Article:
copyright infringement

In 2014, we wrote about copyright litigation involving Mike Tyson’s Maori-inspired facial tattoo. The tattoo artist, Victor Whitmill, sued Warner Brothers Entertainment in an attempt to stop the release of the movie, “The Hangover Part II,” in which one of the characters was tattooed in an identical manner to Mike Tyson. Recall that the wearer of a tattoo has no claims to the copyrights in the design unless he or she has specifically obtained an assignment or license from the artist.  More often than not, this does not happen and the artist retains those rights or is free to license them to others – a lesson for tattoo wearers.

The Whitmill case settled. Even though it did not create legal precedent, the copyrightability of tattoos is not in dispute. Tattoos are original works of authorship that are fixed in a tangible medium (skin) of expression. Disputes over copyright ownership, however, continue. 

Moving forward a few years, in 2021, Jeffrey Sedlik, an award-winning professional photographer who created an iconic photographic portrait of the world-famous jazz musician Miles Davis, sued Katherine von Drachenberg (“Kat Von D”), a celebrity tattoo artist, for copyright infringement.  The suit claimed that she had infringed the copyright of a photograph taken by Sedlik, which she used as a reference for a tattoo worn by Blake Farmer, a lighting technician. Below are the photo and the tattoo side-by-side:

Early in the litigation, the parties filed motions for summary judgment believing that the dispute could be settled as a matter of law. The judge disagreed. While the question of whether Kat Von D illegally copied Sedlik’s photograph is simple, the analysis turns out to be complex. The analysis turns on whether the photograph and tattoo are substantially similar, or whether Kat Von D transformed the original photograph into an image bearing a new expression or message. In the Ninth Circuit, where the lawsuit was filed, federal courts apply the so-called “extrinsic” and “intrinsic” tests to measure the similarity between a work and an alleged infringement. In the extrinsic test, similar features of the works are isolated, and then the court must determine whether they are protected by copyright. In the Sedlik case, the judge weighed the parties’ evidence and concluded that there were sufficient issues of triable fact that could only be determined by a jury. The court arrived at the same opinion with respect to the “intrinsic” analysis, which “requires a more holistic, subjective comparison of the works to determine whether they are substantially similar in ‘total concept in feel’.” The bottom line: the court denied Sedlik’s motion for summary judgment as to copyright infringement.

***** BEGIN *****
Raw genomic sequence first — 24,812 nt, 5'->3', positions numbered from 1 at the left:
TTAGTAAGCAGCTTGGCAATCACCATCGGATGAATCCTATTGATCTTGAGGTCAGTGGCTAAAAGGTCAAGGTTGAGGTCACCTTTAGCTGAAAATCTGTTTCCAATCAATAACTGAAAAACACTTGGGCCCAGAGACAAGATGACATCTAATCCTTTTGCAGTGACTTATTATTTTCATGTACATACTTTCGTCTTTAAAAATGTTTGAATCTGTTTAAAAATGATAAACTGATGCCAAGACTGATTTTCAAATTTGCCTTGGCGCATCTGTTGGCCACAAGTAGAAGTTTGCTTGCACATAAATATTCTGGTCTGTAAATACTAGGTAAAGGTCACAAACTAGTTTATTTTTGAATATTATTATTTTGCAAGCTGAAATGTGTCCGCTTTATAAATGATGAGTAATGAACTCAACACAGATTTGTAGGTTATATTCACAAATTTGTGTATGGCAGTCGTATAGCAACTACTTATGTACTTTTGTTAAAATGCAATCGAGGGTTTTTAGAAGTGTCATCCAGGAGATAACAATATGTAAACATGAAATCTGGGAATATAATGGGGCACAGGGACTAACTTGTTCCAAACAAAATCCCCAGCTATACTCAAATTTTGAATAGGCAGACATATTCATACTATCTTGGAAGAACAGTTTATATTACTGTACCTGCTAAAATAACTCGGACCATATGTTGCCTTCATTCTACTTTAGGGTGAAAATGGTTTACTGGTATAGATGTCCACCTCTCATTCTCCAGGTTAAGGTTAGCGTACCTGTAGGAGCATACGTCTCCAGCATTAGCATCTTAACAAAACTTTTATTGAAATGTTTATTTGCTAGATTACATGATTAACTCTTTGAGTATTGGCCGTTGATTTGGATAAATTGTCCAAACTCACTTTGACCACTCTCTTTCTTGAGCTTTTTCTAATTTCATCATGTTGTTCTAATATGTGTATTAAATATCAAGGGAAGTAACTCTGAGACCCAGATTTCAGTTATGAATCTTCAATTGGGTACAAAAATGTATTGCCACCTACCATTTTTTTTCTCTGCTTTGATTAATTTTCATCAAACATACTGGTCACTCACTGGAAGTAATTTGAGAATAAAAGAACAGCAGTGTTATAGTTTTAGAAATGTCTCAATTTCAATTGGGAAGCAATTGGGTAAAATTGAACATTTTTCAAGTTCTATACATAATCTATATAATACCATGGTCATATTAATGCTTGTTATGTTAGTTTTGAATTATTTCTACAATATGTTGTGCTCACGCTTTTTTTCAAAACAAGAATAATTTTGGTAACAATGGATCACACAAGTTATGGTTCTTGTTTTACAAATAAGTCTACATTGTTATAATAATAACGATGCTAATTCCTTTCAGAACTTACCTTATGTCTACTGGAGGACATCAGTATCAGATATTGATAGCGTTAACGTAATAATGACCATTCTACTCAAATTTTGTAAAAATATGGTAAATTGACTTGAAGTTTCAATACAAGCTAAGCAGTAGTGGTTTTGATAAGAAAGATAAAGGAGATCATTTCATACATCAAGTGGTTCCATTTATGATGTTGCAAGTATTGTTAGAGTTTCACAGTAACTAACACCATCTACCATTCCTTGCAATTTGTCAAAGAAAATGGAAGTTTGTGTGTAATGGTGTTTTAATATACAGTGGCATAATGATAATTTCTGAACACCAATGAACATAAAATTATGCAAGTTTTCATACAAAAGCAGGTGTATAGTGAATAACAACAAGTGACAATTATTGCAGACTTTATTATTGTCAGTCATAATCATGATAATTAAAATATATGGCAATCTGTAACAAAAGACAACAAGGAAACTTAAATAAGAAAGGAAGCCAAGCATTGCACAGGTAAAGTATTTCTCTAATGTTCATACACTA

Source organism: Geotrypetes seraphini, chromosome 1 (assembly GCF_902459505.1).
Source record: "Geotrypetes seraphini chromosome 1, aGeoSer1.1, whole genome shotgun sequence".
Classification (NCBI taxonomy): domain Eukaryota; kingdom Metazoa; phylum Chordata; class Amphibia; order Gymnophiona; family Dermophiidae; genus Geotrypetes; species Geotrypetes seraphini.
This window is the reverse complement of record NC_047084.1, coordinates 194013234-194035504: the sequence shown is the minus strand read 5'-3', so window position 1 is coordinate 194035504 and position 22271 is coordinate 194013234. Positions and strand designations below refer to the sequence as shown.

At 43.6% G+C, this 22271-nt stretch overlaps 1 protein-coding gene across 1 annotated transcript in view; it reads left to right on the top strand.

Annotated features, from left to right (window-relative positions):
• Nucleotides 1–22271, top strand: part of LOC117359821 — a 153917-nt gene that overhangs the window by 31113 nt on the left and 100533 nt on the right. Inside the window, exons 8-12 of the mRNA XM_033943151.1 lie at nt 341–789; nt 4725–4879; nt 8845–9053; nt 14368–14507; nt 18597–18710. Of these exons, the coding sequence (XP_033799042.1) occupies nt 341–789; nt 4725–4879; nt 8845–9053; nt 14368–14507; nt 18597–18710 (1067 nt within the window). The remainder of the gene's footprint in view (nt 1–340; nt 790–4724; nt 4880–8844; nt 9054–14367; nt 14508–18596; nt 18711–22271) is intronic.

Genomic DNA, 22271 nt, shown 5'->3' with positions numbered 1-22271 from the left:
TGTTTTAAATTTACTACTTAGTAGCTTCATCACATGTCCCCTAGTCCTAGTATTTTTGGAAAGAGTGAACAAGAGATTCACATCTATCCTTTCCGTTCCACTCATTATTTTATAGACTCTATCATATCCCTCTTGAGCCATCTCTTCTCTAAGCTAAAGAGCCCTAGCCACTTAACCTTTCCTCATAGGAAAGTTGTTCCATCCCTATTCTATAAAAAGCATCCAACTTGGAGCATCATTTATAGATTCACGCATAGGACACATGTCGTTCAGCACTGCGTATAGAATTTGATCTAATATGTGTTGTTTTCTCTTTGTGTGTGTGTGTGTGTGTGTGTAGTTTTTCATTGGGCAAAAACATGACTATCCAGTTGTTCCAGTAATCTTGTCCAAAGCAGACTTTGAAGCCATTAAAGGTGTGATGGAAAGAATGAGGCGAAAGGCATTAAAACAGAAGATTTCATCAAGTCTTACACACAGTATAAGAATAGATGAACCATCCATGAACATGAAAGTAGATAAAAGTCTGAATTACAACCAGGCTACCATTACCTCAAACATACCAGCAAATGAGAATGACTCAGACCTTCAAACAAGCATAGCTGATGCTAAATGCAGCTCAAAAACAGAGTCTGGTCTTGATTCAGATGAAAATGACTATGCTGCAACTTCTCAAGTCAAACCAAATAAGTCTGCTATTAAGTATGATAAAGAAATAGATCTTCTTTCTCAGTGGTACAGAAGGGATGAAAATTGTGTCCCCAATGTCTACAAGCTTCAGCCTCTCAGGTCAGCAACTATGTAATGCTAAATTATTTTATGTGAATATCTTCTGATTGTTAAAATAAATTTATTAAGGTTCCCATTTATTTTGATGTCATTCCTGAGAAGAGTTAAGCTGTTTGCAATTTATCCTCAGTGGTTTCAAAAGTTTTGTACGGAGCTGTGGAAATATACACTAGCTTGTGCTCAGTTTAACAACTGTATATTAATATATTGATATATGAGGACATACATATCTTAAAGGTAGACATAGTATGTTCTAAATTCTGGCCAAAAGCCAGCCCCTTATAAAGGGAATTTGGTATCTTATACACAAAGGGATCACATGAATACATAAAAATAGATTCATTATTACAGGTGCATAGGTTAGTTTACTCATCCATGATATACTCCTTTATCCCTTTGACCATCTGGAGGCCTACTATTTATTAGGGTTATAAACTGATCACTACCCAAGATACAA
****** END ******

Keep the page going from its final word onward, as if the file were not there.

Kat Von D, in defense of the infringement claim, argued that her copy of Sedlik’s photograph was “fair use.” Here the court analyzed the determinative factors that weigh in favor or not of fair use. These include:

(1) the purpose and character of the use, including whether such use is of a commercial nature or is for nonprofit educational purposes;
(2) the nature of the copyrighted work;
(3) the amount and substantiality of the portion used in relation to the copyrighted work as a whole; and
(4) the effect of the use upon the potential market for or value of the copyrighted work.